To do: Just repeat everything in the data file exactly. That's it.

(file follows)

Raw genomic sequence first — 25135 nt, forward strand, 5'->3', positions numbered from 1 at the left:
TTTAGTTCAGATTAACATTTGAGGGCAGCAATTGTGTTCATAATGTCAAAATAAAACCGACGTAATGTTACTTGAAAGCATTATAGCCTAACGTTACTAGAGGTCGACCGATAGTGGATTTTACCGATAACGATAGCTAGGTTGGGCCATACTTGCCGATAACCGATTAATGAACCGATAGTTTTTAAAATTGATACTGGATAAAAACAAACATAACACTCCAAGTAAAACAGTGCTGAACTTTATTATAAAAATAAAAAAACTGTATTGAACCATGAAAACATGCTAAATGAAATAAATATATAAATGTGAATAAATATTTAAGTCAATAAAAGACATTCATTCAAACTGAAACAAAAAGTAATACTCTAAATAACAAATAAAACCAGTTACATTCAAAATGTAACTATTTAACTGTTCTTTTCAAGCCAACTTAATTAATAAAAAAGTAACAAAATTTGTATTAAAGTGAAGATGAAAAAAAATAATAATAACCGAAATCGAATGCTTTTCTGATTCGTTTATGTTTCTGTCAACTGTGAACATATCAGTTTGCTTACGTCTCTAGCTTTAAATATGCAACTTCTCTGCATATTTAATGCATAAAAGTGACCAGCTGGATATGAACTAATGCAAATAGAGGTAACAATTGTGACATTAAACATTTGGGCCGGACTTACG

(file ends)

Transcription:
Raw genomic sequence first — 25135 nt, forward strand, 5'->3', positions numbered from 1 at the left:
TTTAGTTCAGATTAACATTTGAGGGCAGCAATTGTGTTCATAATGTCAAAATAAAACCGACGTAATGTTACTTGAAAGCATTATAGCCTAACGTTACTAGAGGTCGACCGATAGTGGATTTTACCGATAACGATAGCTAGGTTGGGCCATACTTGCCGATAACCGATTAATGAACCGATAGTTTTTAAAATTGATACTGGATAAAAACAAACATAACACTCCAAGTAAAACAGTGCTGAACTTTATTATAAAAATAAAAAAACTGTATTGAACCATGAAAACATGCTAAATGAAATAAATATATAAATGTGAATAAATATTTAAGTCAATAAAAGACATTCATTCAAACTGAAACAAAAAGTAATACTCTAAATAACAAATAAAACCAGTTACATTCAAAATGTAACTATTTAACTGTTCTTTTCAAGCCAACTTAATTAATAAAAAAGTAACAAAATTTGTATTAAAGTGAAGATGAAAAAAAATAATAATAACCGAAATCGAATGCTTTTCTGATTCGTTTATGTTTCTGTCAACTGTGAACATATCAGTTTGCTTACGTCTCTAGCTTTAAATATGCAACTTCTCTGCATATTTAATGCATAAAAGTGACCAGCTGGATATGAACTAATGCAAATAGAGGTAACAATTGTGACATTAAACATTTGGGCCGGACTTACG